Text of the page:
Unable To Marry

I read an article today explaining how Jennifer and her boyfriend live together but can’t get married.  Why?  Not for the reasons you may think.  According to the Current Population Survey released in September, Minnesota – and the nation – saw a dramatic increase in unmarried couples who live together.  The data shows an increase nationally from 6.7 million unmarried couples living together in 2009 to 7.5 million couples in 2010.  Why are so many more couples living together but not getting married?

According to today’s article, it’s the economy’s fault as more couples are moving in together to avoid paying for two households despite wanting to remain unmarried.  While this certainly saves money, remaining unmarried may expose the couples to other negative consequences.  These potential consequences vary depending upon whether a couple breaks up or stays together.

The article then quoted? Sheela Kennedy, a University of Minnesota demographer who studies cohabitation?, as saying that most unmarried couples living together will split up or get married within two years and only 14 percent are unmarried and living together five years later.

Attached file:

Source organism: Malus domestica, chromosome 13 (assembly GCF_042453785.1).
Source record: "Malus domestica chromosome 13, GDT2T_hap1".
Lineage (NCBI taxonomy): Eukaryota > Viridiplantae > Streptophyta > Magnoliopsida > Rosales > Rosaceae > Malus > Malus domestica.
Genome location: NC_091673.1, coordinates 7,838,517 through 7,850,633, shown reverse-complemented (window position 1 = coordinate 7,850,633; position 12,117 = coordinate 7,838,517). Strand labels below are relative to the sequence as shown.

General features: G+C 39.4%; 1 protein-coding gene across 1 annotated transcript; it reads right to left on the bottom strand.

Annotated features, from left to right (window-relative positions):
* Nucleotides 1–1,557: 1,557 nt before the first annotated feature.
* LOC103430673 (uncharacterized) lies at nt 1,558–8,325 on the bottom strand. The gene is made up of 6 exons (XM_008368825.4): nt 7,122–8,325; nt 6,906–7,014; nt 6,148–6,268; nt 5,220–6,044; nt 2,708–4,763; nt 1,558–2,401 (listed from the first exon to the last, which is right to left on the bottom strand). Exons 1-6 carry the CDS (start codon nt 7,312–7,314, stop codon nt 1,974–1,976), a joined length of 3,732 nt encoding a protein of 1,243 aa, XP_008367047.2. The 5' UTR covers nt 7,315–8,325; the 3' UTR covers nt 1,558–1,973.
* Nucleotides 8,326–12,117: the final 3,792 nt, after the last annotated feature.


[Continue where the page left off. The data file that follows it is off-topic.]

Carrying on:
Living together does not grant you any rights with regard to each other.  So, if you move in with your loved one but decide not to – or can’t – get married, please be sure you protect yourselves by having a cohabitation agreement.  A cohabitation agreement is an understanding between two unmarried persons who live together concerning everything that relates to their individual assets.  These agreements offer protection for each person in the event of a breakup and grant the couple some of the same protections and rights given to married couples.  In Minnesota, a valid cohabitation agreement must be written and signed by both parties and is enforceable regardless of the sex of the parties.

Even if you remain together, you are not out of legal hot water.  Under Minnesota law, your partner does not have the ability to speak on your behalf for medical decisions, act on your behalf for financial matters or assist in making decisions in the event of your incapacity or death.  So, be sure that ?while you are happily living in unmarried bliss you have an up-to-date estate plan.